Modern Ayurveda expert Martha Soffer is a chef, herbalist, master pulse diagnostician, and master Panchakarma specialist. Her spa, Surya, is one of only a handful of centers in the US that offer a personalized, intensive Ayurvedic regimen called Panchakarma. Gwyneth swears by it. And more than a few goop staffers have spent time in Surya’s programs.
Full-on Panchakarma is a commitment: It’s 3 to 28 days of hands-on treatment (four hours per day), along with detoxifying teas and a rigid, and often ascetic, diet. It can also be expensive. But for those who are able to access the program, committing time to it—especially regularly with the change of the seasons—is incredibly healing.
Soon, Soffer will be launching Panchakarma retreats in Bend, Oregon, and a remote part of Kauai, Hawaii. They’re designed for a group to move through as a collective. Alongside daily treatment, Soffer is planning a program filled with nurturing experiences like sound baths, yoga, meditation, breathwork, and forest bathing.
In the preparation phase, Soffer has clients drink ghee for four consecutive days before they begin Panchakarma treatments (in increasing amounts: as little as a few teaspoons on the first day and as much as eight tablespoons by day four). According to Ayurveda, ghee binds ama—that’s toxic buildup in the body—and allows it to move through the GI tract to be expelled later with castor oil and basti. (More on that below.)
BALANCING THE ELEMENTS
Ayurveda works with the balance of five elements—air, fire, earth, water, and ether—in the body. These elements also make up the three Ayurvedic body types, or doshas: Vata is shaped by ether and air, pitta by fire and water, and kapha by water and earth.
Whenever any of these elements go out of balance in the body, they can manifest symptoms. For example, if someone’s elemental scale tips too far toward fire, the body will start to show more signs of heat, like rashes, heartburn, and high blood pressure.
Soffer diagnoses these elemental imbalances through touch. At the beginning of every Panchakarma treatment, she reads her client’s pulse with three fingers. Depending on the quality of the heartbeat and where she feels it on her fingertips, she determines what imbalances her client is dealing with. And then she decides what treatments are the best fit for them that day.
If Soffer is hoping to curb a disorder characterized by heat, for example, she’ll focus on cooling treatments. She says it’s also important, in that case, to rein in air: In the same way a wildfire is exacerbated by wind, so is the element of fire in the body.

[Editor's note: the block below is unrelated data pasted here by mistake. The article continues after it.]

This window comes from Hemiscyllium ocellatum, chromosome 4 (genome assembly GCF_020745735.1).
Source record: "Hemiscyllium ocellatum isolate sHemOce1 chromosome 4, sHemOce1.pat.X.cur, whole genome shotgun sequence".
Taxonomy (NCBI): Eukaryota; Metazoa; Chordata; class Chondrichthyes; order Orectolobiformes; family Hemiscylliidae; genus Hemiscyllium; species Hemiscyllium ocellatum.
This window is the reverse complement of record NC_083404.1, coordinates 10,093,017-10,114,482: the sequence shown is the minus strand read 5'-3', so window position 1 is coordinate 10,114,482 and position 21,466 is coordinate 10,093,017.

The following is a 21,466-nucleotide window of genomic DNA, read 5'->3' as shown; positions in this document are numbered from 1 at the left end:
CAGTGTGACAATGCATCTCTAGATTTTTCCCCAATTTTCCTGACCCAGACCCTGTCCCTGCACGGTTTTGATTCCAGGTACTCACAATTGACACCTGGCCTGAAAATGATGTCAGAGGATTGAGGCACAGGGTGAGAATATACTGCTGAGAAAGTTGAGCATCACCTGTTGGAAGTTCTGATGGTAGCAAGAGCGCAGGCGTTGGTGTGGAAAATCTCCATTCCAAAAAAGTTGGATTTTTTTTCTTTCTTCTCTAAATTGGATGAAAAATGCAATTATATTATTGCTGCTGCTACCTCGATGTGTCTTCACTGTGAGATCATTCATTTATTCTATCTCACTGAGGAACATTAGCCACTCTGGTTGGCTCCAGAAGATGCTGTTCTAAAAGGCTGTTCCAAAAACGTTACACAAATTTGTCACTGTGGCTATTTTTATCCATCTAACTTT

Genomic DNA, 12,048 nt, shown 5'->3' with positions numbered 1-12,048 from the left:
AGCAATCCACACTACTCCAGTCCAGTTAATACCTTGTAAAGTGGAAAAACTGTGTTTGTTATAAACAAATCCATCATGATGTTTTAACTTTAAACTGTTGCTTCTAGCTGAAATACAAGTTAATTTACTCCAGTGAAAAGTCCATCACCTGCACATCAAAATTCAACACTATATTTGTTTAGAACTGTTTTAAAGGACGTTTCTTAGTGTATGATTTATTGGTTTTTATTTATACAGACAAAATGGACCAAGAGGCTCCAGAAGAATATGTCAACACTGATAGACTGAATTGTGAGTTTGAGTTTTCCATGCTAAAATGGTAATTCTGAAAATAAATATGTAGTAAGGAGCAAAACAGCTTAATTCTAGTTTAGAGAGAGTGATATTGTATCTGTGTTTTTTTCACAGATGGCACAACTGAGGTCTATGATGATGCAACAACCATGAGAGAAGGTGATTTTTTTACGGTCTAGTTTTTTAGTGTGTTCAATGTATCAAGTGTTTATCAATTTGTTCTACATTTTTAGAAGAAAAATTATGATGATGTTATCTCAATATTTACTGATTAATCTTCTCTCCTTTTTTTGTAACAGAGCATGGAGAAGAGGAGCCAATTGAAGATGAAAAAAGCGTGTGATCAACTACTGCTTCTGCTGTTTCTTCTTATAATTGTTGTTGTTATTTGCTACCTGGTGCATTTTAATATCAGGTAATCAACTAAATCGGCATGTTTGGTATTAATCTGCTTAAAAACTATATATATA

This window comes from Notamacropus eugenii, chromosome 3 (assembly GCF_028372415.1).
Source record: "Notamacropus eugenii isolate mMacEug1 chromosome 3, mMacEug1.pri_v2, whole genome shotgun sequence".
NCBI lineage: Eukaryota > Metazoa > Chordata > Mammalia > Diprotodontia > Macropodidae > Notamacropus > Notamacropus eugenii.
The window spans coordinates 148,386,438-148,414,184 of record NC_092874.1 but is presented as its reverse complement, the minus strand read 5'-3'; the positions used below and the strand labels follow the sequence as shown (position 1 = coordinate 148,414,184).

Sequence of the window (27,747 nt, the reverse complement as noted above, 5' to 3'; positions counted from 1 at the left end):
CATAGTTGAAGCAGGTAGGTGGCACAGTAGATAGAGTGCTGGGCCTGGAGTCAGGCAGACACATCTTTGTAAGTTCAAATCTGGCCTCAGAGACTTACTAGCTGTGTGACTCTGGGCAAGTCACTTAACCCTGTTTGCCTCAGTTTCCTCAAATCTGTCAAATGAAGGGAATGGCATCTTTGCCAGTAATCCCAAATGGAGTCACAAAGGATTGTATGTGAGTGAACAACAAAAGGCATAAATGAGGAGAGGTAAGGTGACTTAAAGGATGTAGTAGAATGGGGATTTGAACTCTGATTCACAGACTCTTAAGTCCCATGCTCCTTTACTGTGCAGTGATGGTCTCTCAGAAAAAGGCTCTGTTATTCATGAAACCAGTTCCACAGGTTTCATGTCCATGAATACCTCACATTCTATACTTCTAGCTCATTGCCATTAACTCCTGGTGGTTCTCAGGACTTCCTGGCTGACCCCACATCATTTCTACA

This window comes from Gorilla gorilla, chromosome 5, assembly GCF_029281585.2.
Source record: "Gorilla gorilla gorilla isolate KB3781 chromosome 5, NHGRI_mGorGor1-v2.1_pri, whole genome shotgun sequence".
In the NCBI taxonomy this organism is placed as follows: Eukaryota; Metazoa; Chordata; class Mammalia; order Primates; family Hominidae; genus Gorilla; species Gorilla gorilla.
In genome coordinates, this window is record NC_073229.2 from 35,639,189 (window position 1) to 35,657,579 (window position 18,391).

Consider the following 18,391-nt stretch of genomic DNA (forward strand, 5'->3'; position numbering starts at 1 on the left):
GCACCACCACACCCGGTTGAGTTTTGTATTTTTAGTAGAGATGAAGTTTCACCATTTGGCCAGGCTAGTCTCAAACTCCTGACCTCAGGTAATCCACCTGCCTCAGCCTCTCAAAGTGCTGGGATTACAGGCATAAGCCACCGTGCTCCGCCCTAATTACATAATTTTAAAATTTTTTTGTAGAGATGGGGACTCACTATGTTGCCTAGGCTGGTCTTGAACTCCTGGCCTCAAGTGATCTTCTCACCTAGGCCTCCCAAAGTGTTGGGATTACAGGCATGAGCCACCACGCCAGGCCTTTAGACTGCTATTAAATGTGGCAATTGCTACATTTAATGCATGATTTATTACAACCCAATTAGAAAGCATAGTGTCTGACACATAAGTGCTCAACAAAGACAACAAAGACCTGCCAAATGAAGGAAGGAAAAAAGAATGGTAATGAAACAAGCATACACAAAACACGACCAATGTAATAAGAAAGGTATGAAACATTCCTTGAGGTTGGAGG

Your first time doing Panchakarma is a crash course in Ayurvedic well-being. You come out better understanding your dosha, the elements, and what lifestyle is the best fit for you. Your practitioner might recommend a post-Panchakarma protocol involving food, meditation, movement, and rest to help your body’s natural rhythms remain in balance.
When people can’t come for regular Panchakarma—and because of the time commitment and overall cost, most people can’t—Soffer suggests self-massaging with oil; taking baths with herbs and salts; sticking to a simple cooked vegan diet; and DIY-ing the preparatory phase: Take ghee for four days, and then take castor oil to flush it out. (Refer to Surya’s guide to Ayurvedic cleansing first, or consider buying their full cleanse kit.) For those who want to dive deeper at home, Soffer books in-person and virtual consultations, in which she guides clients in personalized Ayurvedic cooking, herbal remedies, and dosha-balancing practices.
And don’t miss out on Surya’s collagen cream. It’s so rich and skin-coddling that, back when it was more limited, her clients would stock up on multiples so they wouldn’t run out before she restocked.
This article is for informational purposes only. It is not, nor is it intended to be, a substitute for professional medical advice, diagnosis, or treatment and should never be relied upon for specific medical advice. To the extent that this article features the advice of physicians or medical practitioners, the views expressed are the views of the cited expert and do not necessarily represent the views of goop.